Of rigs and pipelines
"It's a very serious problem," said McNease, adding that he expected 15-20 Gulf of Mexico jack-ups to move elsewhere by the end of next year, based on contract negotiations already under way. Of those on his migration list, McNease said seven would likely depart by this summer.
"Rigs will continue to leave the Gulf of Mexico unless people offer longer contracts," said McNease, noting that jack-ups could now command terms of two to five years in the Middle East. "The national oil companies are offering longer terms to lure these rigs there," he said.
It is in the deeper waters, however, that the major new finds are being made. Rigzone notes
Another indicator of deepwater activity is the recent rig count. In mid-March, there were 42 rigs drilling or working on development wells in deepwater, including ten rigs drilling in 5,000 feet of water or greater - the ultra-deepwater zone. One year ago, 6 drilling rigs were in ultra-deepwater.The result has been that there were 10 new oil and gas discoveries in the Gulf last year. Of these, the Knotty Head discovery has now been drilled a second time, allowing a better sense of the size and shape of the oilfield. It turns out to be a bit smaller than originally anticipated, but with 400 - 600 ft of oil-bearing rock (the pay) depending on where the well is, it is still estimated to hold 200 - 500 million barrels of oil. (For those techo-nerds you might note that the second well was less than a mile from the first, and there was some 200 ft less pay at the second well, showing how rapidly the cap rock is apparently sloping down to limit the size of the field). Unfortunately the Statoil Uranus project in the Barents Sea was less successful, finding no producable hydrocarbons. And so on to Edvarda.
And returning to Saudi Arabia, the Haradh project was officially inaugurated on Wednesday, bringing 300,000 bd of new oil supply and 0.14 bcf of natural gas.
Across the world, while President Putin has agreed to install a new gas line to China from the Eastern Siberia, there has been no agreement yet to build a new oil line, though a study is now going to happen. The thought does bubble up that perhaps that supply might not be so assured, given domestic demands and the low rate at which oil production is now rising.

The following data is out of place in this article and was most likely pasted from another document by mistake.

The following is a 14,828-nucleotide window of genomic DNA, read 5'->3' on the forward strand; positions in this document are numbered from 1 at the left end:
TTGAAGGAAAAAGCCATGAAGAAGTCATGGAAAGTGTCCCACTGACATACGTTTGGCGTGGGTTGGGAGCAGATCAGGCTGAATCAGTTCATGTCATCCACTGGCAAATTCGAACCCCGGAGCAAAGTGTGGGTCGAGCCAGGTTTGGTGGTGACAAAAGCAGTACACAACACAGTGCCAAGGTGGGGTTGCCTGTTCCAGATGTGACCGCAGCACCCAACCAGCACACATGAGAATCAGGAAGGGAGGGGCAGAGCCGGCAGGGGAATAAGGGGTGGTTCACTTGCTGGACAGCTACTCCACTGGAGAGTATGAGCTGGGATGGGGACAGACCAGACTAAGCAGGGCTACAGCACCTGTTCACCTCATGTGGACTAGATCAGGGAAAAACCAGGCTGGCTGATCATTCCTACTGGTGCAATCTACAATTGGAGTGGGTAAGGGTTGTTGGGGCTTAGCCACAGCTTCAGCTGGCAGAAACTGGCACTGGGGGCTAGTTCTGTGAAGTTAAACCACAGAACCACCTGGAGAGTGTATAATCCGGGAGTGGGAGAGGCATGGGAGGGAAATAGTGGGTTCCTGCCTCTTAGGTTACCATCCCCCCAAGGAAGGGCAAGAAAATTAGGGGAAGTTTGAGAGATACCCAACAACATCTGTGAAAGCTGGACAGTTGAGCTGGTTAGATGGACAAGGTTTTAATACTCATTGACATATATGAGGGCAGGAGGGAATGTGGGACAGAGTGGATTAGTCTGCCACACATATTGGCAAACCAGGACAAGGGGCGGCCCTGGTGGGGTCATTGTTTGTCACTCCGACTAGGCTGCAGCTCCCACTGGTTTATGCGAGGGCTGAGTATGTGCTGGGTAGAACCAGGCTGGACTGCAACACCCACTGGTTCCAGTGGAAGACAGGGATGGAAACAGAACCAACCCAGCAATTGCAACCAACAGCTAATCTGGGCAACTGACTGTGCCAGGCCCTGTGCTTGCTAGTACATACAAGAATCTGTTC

It was unclear which fields in Russia the Rosneft-CNPC oil venture would operate. Bogdanchikov said the venture would bid for licenses on the market and would have access to several exploration licenses held by Rosneft.Apparently, however, the same vagueness holds true for the gas line
For example, little detail is available on the specifics of the plans to build the two gas pipelines that, Putin said, will feed China with up to 80 billion cubic meters of natural gas per year. It remains undecided which Russian gas fields would supply China's high demand and where the roughly $10 billion needed to construct the pipeline would come from.They may be competing with Europe and the US since
Gazprom plans to start production at the $15 billion Shtokman project, which is to produce liquefied natural gas from shelf reserves in the Barents Sea, by 2010. By that time, Gazprom hopes to make operational the planned $4.75 billion North European Pipeline to carry gas directly to Germany.though the gas is more likely to come from Eastern Siberia and not start until 2011. Rosneft has some resources available, and I posted recently about the Kovytka field. For the gas it appears that Rosneft got the nod though the argument is somewhat moot, since the two companies are set to merge However, as the BBC suggest, there is a possible conflict looming over the oil, since Japan would also like to buy Russian oil.
If a deal goes ahead with Beijing, the pipeline will bring 600,000 barrels of oil daily from eastern Siberia to north-eastern China.The BBC story also has a map.
Moscow's energy minister told Russian news agency, Tass, that the link to China could be constructed before the end of 2008.
Russia's oil supplies, though plentiful, are not inexhaustible and building a Japanese and a Chinese pipeline is not a likely option, our correspondent says.